We just finished up the second hatch of the year, and it was a bit disappointing. There are so many variables involved when incubating eggs, especially ones shipped across the country, and many people end up with no viable chicks at all. We started out with 28 New Hampshire eggs and 3 homegrown Olivers and ended up with 4 New Hampshire chicks and all 3 Olivers.
Shipping distance, temperature of eggs before incubation, time of year, parent’s nutrition, incubator flucuations and operator error can all play a part in how each hatch turns out.
Needless to say, 4 chicks isn’t enough to start a breeding flock, so another dozen from a different breeder will arrive this week. Most poultry breeding literature advises that only the best 10% of chicks hatched will be worth keeping, so we have a lot more work ahead of us in building up a quality flock.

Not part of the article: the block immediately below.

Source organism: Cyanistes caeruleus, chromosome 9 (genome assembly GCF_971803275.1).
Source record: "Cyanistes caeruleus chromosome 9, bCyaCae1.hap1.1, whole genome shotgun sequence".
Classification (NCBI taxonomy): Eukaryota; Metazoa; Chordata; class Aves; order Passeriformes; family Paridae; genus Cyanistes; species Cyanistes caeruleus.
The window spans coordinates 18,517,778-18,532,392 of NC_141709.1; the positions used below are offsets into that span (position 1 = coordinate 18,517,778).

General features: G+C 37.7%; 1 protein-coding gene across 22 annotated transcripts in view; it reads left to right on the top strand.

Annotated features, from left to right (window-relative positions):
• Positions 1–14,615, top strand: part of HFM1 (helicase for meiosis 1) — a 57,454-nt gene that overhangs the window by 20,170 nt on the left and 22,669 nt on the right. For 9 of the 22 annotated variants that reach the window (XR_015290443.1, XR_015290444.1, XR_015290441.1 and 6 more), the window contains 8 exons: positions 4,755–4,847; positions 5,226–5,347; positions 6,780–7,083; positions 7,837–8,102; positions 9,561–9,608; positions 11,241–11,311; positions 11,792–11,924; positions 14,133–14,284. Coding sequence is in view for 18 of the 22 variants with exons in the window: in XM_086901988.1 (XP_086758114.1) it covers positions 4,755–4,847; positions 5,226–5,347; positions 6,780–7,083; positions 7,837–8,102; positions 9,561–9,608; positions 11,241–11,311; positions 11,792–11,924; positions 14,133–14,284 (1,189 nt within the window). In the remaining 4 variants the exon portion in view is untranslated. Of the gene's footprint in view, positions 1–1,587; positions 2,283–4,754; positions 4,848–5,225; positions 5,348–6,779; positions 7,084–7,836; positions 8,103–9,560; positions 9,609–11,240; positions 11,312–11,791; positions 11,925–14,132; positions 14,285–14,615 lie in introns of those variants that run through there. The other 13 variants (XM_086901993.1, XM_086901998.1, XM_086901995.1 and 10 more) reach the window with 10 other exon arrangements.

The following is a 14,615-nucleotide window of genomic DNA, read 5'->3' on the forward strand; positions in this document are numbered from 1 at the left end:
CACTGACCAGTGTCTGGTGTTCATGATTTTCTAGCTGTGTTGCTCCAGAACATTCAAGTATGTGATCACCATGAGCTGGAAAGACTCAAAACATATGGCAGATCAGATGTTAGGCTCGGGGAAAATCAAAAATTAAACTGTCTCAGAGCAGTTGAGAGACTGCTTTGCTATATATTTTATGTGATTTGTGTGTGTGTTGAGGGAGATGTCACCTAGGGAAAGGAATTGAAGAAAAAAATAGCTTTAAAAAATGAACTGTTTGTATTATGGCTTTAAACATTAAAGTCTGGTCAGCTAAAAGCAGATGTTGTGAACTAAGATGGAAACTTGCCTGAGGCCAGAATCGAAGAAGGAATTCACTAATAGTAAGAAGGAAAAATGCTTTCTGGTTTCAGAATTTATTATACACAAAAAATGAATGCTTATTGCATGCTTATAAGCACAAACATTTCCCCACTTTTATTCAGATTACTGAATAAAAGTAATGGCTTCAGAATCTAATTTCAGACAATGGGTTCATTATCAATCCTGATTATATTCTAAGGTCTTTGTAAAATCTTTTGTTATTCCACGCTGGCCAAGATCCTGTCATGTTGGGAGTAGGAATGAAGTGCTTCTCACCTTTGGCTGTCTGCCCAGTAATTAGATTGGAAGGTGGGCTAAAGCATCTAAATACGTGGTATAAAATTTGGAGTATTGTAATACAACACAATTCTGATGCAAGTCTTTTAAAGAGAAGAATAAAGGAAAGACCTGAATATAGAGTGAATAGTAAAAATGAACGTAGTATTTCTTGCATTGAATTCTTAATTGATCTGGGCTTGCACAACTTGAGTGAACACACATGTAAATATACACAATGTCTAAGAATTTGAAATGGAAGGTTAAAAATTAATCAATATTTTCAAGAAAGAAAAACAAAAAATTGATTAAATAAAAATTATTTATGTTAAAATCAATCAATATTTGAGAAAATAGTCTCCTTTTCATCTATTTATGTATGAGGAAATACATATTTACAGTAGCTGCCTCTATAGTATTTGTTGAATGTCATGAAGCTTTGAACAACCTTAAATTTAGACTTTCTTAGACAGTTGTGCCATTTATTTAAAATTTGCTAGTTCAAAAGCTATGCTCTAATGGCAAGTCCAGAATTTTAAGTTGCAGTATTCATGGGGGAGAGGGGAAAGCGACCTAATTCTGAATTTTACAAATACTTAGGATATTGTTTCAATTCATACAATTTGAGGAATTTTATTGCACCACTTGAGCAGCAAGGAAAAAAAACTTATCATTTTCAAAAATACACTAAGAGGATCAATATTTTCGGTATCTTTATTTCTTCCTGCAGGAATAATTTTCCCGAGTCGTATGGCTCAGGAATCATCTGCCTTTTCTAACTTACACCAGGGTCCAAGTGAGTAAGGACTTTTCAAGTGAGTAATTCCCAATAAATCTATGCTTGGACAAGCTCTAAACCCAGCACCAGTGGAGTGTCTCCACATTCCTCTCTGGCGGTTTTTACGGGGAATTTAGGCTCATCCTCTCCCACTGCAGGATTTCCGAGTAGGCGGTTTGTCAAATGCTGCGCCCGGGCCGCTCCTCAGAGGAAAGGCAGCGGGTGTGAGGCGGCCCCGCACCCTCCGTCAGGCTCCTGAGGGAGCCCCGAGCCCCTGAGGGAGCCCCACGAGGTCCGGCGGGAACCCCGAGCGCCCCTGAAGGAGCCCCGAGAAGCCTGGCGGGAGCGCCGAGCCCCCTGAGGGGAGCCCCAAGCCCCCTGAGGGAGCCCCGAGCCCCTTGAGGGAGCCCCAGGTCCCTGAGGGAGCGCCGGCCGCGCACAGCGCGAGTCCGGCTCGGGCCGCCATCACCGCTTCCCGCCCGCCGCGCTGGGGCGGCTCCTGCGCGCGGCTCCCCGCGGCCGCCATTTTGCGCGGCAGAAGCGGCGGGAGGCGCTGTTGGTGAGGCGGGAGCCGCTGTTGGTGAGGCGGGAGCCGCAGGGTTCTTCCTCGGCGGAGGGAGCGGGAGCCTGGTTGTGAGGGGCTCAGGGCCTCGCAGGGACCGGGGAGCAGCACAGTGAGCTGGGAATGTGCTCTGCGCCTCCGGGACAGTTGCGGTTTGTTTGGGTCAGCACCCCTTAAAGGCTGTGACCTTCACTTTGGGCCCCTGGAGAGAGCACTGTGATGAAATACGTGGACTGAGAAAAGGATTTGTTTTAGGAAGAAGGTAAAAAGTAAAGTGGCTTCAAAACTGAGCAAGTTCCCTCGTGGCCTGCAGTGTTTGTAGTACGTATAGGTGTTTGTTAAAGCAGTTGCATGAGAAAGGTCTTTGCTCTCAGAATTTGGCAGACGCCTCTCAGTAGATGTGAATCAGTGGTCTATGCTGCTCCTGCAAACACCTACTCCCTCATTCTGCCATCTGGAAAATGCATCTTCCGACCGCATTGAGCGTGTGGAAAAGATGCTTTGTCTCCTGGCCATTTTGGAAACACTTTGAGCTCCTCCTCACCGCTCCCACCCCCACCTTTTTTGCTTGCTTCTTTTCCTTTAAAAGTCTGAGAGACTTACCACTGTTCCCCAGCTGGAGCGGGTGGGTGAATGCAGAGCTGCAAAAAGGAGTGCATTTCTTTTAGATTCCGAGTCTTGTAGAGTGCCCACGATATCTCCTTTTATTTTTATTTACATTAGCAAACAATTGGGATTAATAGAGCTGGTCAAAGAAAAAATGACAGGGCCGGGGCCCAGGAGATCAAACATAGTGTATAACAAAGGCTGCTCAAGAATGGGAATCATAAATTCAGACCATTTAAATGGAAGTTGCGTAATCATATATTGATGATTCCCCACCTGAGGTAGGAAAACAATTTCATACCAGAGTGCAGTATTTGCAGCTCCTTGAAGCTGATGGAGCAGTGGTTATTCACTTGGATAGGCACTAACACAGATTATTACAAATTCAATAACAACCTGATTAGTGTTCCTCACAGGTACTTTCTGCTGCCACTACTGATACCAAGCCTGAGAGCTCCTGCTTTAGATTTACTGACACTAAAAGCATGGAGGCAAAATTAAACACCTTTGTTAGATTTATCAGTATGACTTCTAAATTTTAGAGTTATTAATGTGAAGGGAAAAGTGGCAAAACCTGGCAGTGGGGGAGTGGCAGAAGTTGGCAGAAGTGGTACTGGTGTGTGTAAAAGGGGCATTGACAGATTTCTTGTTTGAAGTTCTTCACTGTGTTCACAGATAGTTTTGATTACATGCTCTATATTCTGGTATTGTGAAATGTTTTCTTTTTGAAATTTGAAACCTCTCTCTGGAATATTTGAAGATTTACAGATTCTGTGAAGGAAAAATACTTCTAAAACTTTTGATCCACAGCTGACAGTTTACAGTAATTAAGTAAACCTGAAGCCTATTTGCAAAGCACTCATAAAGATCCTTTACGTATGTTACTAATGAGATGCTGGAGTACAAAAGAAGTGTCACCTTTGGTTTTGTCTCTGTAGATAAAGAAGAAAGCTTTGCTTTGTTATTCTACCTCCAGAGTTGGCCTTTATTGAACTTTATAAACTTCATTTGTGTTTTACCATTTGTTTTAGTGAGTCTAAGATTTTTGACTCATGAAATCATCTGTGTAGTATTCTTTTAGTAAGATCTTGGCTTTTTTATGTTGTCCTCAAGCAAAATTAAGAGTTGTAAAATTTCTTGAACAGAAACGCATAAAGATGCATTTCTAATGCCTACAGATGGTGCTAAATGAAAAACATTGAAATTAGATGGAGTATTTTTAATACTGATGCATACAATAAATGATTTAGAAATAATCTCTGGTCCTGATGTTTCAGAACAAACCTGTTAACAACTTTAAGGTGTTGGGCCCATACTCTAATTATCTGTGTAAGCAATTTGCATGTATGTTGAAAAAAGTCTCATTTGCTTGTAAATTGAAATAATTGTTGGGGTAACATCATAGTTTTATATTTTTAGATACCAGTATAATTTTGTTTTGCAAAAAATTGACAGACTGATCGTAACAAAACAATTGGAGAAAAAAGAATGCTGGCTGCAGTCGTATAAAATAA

Chicks from our previous hatch are getting closer to full-grown, and we’re starting to evaluate them for breeding potential. We’ll keep all the pullets until they start laying so we can decide which have the conformation and egg color that we’re looking for. But we only need one roo from each breeding group, and we won’t wait too much longer to make our choices.
It’s been raining off & on for most of the past week, and many projects and chores are on hold until the sun returns. Even though it’s almost June, sometimes an evening fire in the woodstove is just the thing to burn off the damp. Bismarck especially likes the heat, and usually relaxes in the rocking chair by the hearth.